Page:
The idea of a large-scale operation transporting species of fish to different watersheds gained traction following the conclusion of the Civil War. After five long years of tumultuous conflict, the U.S. government chose fishing as a way to bridge camaraderie and traditionalism amongst a divided population of American men. Newborn fishing exhibits helped popularize the wily nature of the rainbow trout. This fish quickly became the primary target among anglers for its eagerness to take a fly, its reputation of being a staunch fighter, and its tendency to leap multiple times out of the water. Most exciting was its ability to adapt to a range of freshwater environments—offering every angler, from the proletarian to the elite, a quarry for both sustenance and recreation.

The stocking of Montana rivers began in the end of the 19th century. In the decades that followed, the suite of introduced fish expanded to include rainbow trout, brown trout, brook trout, kokanee salmon, warmwater fish, and even steelhead. Much of this was designed as a method to bring in tourist dollars, ensuring fish were easily catchable by fisherman of all skill levels. Stocking continued casually until1974, when studies showed that hatchery fish were harmful to wild trout. The discovery was polarizing for public and state officials, and a hotly contested debate over economic benefits and ecological preservation ensued.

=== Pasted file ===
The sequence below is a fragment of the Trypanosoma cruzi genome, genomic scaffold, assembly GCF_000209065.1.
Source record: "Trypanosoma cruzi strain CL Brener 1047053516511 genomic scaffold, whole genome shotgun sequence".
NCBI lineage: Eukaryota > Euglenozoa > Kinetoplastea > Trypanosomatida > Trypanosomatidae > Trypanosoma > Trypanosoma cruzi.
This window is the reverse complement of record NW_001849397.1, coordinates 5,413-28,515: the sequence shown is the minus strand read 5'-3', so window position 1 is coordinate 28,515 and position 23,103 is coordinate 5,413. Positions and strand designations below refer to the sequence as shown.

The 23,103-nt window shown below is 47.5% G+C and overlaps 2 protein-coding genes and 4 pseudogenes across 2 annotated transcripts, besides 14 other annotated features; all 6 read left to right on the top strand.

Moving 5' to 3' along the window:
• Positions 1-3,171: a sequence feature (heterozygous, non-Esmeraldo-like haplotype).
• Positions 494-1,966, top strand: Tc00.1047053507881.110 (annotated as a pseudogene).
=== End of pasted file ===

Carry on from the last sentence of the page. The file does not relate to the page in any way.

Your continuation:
Eventually, the state came around when some of the fly-fishing industry’s biggest icons—Bud Lilly, Dan Bailey, Charlie Brooks, and Cal Dunbar—joined the fray, acknowledging that the quality of fishing had been steadily declining. This stance was bolstered by the findings of Dick Vincent, a wildlife biologist who showed that fish were decreasing in number and size on the Madison River. These folks soon became avant-garde leaders of the fly-fishing community, and proved pivotal for establishing a constituency of public support for wild-trout preservation.

A Natural New Home